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Treatment of Nevoid Basal Cell Carcinoma Syndrome by Surgery Combined With ALA-PDT: A Case Report

Pan, Chun1; Zhang, Qian1; Bu, Wen-Bo1; Chen, Hao2; Wang, Yan1,∗; Fang, Fang1,∗

Author Information
International Journal of Dermatology and Venereology: September 2021 - Volume 4 - Issue 3 - p 188-191
doi: 10.1097/JD9.0000000000000142



Nevoid basal cell carcinoma syndrome (NBCCS), also known as Gorlin–Goltz syndrome, is a rare multisystem disease caused by a mutation in the patched gene.1 It is inherited in a dominant autosomal manner with complete penetrance and variable expressivity. This syndrome is characterized by multisystem abnormalities, especially the early appearance of multiple basal cell carcinomas.2 We herein present a case of NBCCS that manifested as multiple BCCs and palmar pits and was treated by surgery combined with 5-aminolevulinic acid-mediated photodynamic therapy (ALA-PDT).

Case report

A 60-year-old man presented with a >30-year history of systemic plaques and nodules. He had been employed in an alkylbenzene factory for more than 20 years (since the age of 20 years). Disease onset occurred after 10 years of working in the factory. Infiltrative red plaques and black papules of unknown cause were scattered over the trunk and limbs, and they gradually increased in severity. Neoplasms appeared on the surface of the papules, which gradually affected the face and developed bright surfaces that appeared likely to rupture (Fig. 1A). No skeletal deformity or obvious abnormality was found in oral and cranial radiographic examinations. None of the patient's family members had similar diseases.

Figure 1
Figure 1:
The cutaneous and histopathological examination findings of the patient with NBCCS. (A) Invasive erythema was scattered on the back with a region of black pearl-like bulges. Neoplasms were seen in the central area of erythema and appeared likely to rupture. (B) Examination of the hands revealed palmar pits. (C) Lesions clinically compatible with NBCCS were seen on the face. (D) Histopathological examination showed well-defined collections of basophilic basaloid cells exhibiting typical peripheral “palisades” and adjacent stromal retraction with gap formations. (Hematoxylin and eosin stain; ×25). NBCCS: nevoid basal cell carcinoma syndrome.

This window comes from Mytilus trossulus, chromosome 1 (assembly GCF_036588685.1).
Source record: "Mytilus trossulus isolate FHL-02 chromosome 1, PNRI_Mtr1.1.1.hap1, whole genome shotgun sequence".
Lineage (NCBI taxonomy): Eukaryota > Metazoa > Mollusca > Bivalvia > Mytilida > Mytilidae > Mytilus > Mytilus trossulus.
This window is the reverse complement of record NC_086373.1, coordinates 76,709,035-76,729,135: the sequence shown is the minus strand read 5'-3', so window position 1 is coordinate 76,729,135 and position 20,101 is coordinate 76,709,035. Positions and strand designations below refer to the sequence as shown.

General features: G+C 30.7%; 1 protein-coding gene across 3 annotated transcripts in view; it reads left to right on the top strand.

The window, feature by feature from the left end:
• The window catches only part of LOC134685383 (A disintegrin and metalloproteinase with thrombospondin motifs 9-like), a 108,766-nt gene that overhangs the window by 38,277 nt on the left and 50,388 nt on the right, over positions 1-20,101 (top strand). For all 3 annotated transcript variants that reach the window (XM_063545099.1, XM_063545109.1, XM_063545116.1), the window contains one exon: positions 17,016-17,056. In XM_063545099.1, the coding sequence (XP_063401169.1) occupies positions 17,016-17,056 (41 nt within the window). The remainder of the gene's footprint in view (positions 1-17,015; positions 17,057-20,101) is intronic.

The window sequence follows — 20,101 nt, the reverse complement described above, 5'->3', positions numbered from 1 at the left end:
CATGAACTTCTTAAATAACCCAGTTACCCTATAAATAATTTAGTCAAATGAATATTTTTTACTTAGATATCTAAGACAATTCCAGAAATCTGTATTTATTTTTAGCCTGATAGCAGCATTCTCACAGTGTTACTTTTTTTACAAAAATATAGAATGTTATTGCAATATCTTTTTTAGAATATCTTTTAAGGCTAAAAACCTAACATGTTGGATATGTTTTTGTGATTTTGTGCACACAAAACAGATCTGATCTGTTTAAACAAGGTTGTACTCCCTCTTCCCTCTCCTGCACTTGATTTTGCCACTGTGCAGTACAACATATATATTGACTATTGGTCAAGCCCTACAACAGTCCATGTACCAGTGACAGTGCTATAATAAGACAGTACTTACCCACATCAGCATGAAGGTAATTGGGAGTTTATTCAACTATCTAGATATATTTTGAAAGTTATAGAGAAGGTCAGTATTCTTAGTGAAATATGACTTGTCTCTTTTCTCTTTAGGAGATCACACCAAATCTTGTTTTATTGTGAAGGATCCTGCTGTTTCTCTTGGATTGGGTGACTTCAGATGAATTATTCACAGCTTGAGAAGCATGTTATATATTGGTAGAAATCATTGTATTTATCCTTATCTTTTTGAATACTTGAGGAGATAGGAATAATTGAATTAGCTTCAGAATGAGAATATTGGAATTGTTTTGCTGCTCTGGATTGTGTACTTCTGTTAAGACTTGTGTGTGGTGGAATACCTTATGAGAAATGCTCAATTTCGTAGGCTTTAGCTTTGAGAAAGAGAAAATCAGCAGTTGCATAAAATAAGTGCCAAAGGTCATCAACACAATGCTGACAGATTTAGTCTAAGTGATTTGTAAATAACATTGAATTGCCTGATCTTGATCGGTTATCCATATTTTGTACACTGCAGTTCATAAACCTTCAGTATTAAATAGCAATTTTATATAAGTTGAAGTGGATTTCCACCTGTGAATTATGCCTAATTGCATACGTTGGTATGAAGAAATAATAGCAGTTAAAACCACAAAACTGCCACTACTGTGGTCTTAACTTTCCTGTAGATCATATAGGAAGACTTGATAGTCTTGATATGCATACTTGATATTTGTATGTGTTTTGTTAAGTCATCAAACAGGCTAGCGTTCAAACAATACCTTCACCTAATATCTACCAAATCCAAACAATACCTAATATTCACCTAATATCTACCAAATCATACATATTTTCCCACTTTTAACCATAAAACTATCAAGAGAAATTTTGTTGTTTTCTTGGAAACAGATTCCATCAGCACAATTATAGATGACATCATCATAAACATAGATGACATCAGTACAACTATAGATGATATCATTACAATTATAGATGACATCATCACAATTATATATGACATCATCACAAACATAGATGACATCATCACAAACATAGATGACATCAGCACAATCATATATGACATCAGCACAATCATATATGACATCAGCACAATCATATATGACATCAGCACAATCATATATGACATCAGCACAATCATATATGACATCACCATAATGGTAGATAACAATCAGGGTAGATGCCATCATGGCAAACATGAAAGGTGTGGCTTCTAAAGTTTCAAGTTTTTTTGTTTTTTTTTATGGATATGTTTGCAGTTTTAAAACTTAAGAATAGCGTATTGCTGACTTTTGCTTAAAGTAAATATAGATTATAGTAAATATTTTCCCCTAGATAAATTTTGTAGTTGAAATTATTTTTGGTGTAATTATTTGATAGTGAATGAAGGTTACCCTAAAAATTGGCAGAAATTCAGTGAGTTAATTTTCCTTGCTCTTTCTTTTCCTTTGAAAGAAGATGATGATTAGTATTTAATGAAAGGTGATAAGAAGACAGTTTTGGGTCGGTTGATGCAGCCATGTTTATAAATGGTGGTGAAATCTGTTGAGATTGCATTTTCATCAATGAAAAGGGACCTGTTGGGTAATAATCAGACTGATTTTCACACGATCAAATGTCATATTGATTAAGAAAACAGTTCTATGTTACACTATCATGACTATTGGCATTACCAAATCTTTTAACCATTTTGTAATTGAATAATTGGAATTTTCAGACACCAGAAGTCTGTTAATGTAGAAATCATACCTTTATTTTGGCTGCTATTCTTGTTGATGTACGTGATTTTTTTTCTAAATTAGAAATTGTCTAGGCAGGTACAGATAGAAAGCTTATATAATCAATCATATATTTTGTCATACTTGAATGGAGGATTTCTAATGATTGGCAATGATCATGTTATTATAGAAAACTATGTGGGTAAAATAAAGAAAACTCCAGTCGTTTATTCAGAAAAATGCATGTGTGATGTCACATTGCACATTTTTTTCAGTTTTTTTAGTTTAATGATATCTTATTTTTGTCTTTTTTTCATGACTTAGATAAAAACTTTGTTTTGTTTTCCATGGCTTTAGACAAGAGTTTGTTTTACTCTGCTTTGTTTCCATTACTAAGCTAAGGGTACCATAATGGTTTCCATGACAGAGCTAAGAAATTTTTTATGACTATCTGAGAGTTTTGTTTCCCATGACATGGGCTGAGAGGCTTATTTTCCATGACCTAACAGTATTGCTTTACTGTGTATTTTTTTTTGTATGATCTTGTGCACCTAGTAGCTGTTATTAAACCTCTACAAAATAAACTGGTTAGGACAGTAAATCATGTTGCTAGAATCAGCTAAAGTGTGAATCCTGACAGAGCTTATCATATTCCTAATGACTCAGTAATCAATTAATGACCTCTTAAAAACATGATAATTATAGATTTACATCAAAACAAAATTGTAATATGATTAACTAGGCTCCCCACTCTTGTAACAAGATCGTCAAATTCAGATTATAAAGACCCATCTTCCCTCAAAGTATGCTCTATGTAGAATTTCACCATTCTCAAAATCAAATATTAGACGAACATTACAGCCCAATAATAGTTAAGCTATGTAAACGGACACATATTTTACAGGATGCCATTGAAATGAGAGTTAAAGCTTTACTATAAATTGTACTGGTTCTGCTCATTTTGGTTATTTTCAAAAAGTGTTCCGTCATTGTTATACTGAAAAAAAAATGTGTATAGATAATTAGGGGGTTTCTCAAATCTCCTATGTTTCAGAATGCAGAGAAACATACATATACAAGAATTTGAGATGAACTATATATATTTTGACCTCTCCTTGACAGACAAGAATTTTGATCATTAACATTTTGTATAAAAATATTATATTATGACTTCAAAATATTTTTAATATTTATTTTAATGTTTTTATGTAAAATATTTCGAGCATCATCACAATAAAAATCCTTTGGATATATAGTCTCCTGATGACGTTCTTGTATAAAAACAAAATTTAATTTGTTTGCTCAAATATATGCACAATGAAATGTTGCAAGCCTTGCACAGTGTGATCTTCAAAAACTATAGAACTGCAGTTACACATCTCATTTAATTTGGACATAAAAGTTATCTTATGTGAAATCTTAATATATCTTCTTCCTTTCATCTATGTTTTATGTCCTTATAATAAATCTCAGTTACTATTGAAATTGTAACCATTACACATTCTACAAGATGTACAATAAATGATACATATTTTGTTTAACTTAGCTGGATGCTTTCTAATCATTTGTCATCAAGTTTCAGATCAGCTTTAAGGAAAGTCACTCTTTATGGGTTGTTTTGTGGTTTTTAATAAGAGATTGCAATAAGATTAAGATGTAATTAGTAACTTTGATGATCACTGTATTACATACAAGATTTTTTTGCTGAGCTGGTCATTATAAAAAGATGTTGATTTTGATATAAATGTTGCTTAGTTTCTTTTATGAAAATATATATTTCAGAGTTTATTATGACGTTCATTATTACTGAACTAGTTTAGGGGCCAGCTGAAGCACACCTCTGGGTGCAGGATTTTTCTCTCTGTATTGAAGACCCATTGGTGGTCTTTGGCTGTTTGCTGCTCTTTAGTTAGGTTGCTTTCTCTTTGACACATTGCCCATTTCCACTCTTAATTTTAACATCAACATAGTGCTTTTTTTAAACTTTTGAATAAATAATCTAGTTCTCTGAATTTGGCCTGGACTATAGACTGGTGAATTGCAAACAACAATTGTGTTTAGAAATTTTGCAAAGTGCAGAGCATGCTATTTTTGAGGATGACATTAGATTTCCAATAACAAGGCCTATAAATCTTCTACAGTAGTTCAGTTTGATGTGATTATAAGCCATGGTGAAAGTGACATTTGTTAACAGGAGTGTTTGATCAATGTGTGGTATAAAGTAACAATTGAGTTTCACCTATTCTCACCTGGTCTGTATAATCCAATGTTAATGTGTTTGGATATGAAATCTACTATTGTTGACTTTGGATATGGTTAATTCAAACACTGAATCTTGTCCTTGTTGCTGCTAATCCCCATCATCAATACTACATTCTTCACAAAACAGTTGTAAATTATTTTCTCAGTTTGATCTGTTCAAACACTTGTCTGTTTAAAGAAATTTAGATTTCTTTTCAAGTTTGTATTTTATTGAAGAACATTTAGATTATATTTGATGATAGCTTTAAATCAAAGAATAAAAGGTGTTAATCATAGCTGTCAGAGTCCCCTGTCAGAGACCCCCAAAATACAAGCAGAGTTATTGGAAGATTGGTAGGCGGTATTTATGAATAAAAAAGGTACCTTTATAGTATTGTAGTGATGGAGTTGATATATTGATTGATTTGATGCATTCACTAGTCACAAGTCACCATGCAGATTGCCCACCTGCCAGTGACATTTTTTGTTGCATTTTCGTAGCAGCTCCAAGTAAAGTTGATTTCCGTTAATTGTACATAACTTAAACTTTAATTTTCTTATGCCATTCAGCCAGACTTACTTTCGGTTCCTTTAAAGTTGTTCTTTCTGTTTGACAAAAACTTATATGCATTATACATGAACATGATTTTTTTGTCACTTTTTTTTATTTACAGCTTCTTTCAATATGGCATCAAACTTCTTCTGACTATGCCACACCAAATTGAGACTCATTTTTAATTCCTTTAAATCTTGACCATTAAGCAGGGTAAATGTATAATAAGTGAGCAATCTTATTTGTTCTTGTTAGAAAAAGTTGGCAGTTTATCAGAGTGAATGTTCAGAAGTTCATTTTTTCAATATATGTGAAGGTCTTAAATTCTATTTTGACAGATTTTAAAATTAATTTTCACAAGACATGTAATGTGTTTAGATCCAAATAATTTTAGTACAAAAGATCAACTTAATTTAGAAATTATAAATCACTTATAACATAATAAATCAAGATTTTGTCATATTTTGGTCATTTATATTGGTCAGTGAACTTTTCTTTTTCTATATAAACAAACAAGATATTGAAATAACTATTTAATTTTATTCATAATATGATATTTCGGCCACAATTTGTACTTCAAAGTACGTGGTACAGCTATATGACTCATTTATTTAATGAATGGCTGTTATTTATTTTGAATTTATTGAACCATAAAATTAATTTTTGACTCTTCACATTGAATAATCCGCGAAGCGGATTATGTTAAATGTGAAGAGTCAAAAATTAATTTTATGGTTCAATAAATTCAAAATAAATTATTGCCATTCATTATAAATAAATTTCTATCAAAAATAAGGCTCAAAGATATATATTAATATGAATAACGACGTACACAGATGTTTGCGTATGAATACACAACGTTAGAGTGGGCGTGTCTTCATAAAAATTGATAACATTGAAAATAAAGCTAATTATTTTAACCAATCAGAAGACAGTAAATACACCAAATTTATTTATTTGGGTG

A cutaneous examination revealed invasive erythema with slight tenderness scattered on the back and well-defined black pearl-like bulges. Neoplasms were seen in the central area of erythema, and the lesions appeared likely to rupture and bleed (Fig. 1B). Most areas of both palms showed flesh-colored, needle-sized pits (Fig. 1C). The pigmented papules on the back were histopathologically examined, revealing tumor nests consisting of basaloid cells in the papillary and reticular dermis accompanied by slit-like retraction. The surrounding stroma showed myxoid change. Melanin pigmentation of the tumor cells was also seen (Fig. 1D). Histopathological examination of the palmar pits showed focal diminution of the keratin and granular layers. The findings were consistent with NBCCS.

The patient was admitted to local hospital in December 1987 and underwent surgical excision of the chest lesions. However, 2 months after surgery, the black papules recurred and expanded to plaques. No special treatment was administered; as a result, the multiple lesions caused severe pain, spread throughout the whole body, and gradually expanded. From 2006 to 2014, the patient was admitted to the hospital four times because of ulceration and exudation of the lesions, and he finally underwent extended excision of the BCCs on the chest (Supplementary Fig. 1,, with arm, back, abdomen, bilateral axillae, and left frontal region combined with full-thickness skin grafting. Skin biopsies were obtained from the concave part of the fingers. Although the lesions were cured in the surgically treated areas, new lesions occurred on the surrounding skin.